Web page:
The Scream by Edward Munch
In Munch’s scream we witness the agonised figure against a blood red sky. This is the canonical expression of alienation.
The figure screaming is a monad of anomie. Here we have on display the metaphysics of outside and inside; it is the dialectic of appearance and essence. We ascertain this figure’s pain by employing the hermeneutics of depth.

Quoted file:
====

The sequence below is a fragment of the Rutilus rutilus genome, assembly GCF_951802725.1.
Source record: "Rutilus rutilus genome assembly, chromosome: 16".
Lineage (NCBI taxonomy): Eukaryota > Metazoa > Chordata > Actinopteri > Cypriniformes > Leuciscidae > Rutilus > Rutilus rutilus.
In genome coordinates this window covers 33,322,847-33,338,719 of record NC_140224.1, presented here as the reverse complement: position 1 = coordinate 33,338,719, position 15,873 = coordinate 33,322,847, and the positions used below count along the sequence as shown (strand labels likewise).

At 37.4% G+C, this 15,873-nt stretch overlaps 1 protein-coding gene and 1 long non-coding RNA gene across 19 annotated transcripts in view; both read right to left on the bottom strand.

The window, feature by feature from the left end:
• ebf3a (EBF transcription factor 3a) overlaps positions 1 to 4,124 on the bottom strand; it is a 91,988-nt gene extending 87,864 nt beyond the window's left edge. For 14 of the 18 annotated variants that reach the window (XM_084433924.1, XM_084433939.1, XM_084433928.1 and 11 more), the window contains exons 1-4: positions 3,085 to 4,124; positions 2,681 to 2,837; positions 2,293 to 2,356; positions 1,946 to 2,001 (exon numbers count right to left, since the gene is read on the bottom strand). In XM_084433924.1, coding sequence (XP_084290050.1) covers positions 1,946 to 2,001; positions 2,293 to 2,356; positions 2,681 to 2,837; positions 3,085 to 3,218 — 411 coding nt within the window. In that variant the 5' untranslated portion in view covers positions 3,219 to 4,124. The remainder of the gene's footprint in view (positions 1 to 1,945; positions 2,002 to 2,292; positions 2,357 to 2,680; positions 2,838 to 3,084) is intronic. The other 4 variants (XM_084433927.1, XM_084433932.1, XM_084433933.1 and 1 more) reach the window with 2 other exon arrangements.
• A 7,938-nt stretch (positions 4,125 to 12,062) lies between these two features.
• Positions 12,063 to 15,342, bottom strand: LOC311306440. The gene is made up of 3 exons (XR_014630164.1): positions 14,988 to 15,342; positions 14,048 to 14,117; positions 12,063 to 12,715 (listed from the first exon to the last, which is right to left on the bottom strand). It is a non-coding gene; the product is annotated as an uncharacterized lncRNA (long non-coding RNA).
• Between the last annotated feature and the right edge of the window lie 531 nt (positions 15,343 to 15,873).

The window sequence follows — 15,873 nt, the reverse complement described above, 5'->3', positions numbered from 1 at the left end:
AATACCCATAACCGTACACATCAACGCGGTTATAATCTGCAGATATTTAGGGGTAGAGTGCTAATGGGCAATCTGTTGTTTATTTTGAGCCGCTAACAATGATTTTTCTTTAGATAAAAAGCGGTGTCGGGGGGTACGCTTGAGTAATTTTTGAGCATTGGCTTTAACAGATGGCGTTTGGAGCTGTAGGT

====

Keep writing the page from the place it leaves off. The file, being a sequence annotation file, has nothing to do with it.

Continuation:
Yet for many we are past this Modernist way of looking at things: past Freud’s manifest and the underlying latent; and much as I admire Sarte and Camus, we are past the authentic and the inauthentic of existentialism. Meaning is not in the referent (scream) to it concept (inner angst and alienation).
What replaces the hermeneutics of depth is the ludic; the surface, bricollage and jouissance. Meaning does not lie in signifier (word) to signified (thing). Rather meaning lies in the movement from signifier (word) to signifier (word).